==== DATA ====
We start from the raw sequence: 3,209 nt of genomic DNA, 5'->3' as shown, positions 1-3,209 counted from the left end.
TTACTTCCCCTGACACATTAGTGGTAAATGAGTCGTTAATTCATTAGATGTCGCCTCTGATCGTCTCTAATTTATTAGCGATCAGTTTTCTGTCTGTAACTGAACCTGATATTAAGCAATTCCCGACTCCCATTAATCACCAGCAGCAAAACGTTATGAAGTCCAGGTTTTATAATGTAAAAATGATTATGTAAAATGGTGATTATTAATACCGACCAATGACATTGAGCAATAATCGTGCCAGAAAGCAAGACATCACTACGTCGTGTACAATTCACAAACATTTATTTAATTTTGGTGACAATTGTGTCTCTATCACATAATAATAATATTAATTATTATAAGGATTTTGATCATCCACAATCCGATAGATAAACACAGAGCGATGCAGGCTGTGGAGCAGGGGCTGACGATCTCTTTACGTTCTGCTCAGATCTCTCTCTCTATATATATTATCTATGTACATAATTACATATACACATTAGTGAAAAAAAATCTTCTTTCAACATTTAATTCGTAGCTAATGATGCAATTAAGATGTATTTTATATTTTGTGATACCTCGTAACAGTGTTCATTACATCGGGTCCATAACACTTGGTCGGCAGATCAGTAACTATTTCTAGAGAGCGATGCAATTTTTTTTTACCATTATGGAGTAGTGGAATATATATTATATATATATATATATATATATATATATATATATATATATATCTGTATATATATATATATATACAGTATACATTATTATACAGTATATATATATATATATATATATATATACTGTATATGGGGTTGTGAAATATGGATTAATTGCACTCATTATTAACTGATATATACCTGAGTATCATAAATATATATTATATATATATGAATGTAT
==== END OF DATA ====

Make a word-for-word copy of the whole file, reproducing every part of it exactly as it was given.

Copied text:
We start from the raw sequence: 3,209 nt of genomic DNA, 5'->3' as shown, positions 1-3,209 counted from the left end.
TTACTTCCCCTGACACATTAGTGGTAAATGAGTCGTTAATTCATTAGATGTCGCCTCTGATCGTCTCTAATTTATTAGCGATCAGTTTTCTGTCTGTAACTGAACCTGATATTAAGCAATTCCCGACTCCCATTAATCACCAGCAGCAAAACGTTATGAAGTCCAGGTTTTATAATGTAAAAATGATTATGTAAAATGGTGATTATTAATACCGACCAATGACATTGAGCAATAATCGTGCCAGAAAGCAAGACATCACTACGTCGTGTACAATTCACAAACATTTATTTAATTTTGGTGACAATTGTGTCTCTATCACATAATAATAATATTAATTATTATAAGGATTTTGATCATCCACAATCCGATAGATAAACACAGAGCGATGCAGGCTGTGGAGCAGGGGCTGACGATCTCTTTACGTTCTGCTCAGATCTCTCTCTCTATATATATTATCTATGTACATAATTACATATACACATTAGTGAAAAAAAATCTTCTTTCAACATTTAATTCGTAGCTAATGATGCAATTAAGATGTATTTTATATTTTGTGATACCTCGTAACAGTGTTCATTACATCGGGTCCATAACACTTGGTCGGCAGATCAGTAACTATTTCTAGAGAGCGATGCAATTTTTTTTTACCATTATGGAGTAGTGGAATATATATTATATATATATATATATATATATATATATATATATATATATATCTGTATATATATATATATATACAGTATACATTATTATACAGTATATATATATATATATATATATATATACTGTATATGGGGTTGTGAAATATGGATTAATTGCACTCATTATTAACTGATATATACCTGAGTATCATAAATATATATTATATATATATGAATGTAT